FEB 14, 2016 7:59 AM PST

Common Cold and Flu Nutrition Myths Debunked


The Northeast United States braced for another weekend of frigid temperatures, and we are reminded that cold and flu season is in still full force. According to the CDC, February is the most frequent peak month for flu activity. But even once February ends, flu season can last to as late as May. While there's a vaccine for the flu virus, none exists for the viruses that cause the common cold. And even with vaccines, people can still come down with the illness.

Doctors most often prescribe plenty of rest and fluids for these afflictions, but we've all heard of other gratuitous nutritional remedies for the cold and flu. For example, you've probably heard of drinking lots of orange juice and avoiding dairy products when you have a cold. As it turns out, OJ may not the best liquid for you when you're sick, and dairy might actually help your microbiome fight off the invading viruses! Jackie London, "Good Housekeeping" nutrition director, discusses these common cold/flu myths and more in the video.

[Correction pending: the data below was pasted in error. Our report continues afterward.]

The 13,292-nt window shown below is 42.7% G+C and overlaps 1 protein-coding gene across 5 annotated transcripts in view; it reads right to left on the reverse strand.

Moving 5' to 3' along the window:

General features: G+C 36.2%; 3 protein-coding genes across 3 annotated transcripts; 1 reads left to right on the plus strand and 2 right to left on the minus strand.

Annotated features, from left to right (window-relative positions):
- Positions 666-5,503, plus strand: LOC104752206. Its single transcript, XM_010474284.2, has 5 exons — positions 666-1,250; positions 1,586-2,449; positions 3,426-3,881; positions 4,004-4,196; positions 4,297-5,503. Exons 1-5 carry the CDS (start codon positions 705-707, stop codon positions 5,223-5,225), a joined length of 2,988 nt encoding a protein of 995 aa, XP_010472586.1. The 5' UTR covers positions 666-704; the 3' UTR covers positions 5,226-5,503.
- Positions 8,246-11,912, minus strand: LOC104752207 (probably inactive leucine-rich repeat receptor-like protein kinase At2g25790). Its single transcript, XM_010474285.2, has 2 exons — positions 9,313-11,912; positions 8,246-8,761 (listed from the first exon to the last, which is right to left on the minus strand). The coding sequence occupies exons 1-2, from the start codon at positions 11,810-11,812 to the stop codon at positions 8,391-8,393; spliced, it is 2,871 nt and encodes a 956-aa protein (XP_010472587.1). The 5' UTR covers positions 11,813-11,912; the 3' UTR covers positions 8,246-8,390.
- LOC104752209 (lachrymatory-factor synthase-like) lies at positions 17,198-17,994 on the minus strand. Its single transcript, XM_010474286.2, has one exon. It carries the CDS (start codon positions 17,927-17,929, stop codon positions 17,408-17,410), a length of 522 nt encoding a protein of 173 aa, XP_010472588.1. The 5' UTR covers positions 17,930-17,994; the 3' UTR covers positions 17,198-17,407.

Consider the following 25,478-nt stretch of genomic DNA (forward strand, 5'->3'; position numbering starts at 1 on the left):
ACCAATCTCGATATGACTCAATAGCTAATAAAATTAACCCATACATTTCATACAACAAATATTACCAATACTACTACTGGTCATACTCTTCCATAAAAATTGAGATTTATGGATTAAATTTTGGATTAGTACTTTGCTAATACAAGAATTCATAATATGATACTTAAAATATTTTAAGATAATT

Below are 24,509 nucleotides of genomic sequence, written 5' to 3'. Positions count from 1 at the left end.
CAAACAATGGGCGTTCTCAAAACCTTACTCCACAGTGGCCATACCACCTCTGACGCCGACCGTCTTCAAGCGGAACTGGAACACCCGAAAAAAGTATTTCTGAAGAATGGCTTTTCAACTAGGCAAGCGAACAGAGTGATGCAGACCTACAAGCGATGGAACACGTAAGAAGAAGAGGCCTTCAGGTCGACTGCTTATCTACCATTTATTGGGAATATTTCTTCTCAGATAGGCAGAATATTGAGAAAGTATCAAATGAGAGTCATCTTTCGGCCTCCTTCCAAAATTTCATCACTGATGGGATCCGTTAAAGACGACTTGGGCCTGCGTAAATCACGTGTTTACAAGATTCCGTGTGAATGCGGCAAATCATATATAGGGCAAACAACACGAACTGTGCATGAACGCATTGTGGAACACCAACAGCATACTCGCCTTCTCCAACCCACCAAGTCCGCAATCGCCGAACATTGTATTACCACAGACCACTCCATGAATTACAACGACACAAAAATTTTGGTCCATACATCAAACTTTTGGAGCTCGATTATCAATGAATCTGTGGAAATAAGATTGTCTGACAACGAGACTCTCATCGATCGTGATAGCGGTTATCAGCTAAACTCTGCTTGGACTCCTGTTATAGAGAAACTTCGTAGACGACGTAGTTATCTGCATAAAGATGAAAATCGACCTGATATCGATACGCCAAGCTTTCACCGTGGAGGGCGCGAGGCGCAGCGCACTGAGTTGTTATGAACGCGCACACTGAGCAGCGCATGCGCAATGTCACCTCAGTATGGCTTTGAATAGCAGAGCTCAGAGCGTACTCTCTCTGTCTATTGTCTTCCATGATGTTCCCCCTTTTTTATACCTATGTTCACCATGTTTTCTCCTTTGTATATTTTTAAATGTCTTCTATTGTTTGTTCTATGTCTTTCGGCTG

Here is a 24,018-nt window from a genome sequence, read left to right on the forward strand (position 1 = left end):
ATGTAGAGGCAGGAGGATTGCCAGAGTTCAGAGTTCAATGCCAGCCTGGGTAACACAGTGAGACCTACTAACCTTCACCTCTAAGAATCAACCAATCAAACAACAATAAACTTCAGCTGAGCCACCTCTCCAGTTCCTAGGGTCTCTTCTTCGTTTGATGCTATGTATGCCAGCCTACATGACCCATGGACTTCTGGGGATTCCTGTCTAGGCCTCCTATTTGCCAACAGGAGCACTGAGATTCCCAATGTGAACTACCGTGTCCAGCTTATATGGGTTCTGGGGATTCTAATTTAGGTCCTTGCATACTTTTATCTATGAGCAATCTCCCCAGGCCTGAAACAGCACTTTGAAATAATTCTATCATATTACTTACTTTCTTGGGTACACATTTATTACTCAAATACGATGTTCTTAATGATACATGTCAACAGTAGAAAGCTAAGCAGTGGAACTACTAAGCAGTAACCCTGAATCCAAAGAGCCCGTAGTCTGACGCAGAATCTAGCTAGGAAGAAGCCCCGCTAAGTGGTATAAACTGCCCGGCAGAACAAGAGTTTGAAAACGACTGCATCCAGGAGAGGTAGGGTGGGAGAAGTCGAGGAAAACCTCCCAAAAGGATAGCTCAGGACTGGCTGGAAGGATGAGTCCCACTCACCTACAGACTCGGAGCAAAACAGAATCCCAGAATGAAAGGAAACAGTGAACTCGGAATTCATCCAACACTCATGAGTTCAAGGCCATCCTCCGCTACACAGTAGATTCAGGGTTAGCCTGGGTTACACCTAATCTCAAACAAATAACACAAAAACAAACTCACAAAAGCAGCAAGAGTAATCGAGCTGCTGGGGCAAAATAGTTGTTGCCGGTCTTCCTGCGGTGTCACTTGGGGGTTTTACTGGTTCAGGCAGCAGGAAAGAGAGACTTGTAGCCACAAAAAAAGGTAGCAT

About the Author
Bachelor's (BA/BS/Other)
I am a human geneticist, passionate about telling stories to make science more engaging and approachable. Find more of my writing at the Hopkins BioMedical Odyssey blog and at TheGeneTwist.com.
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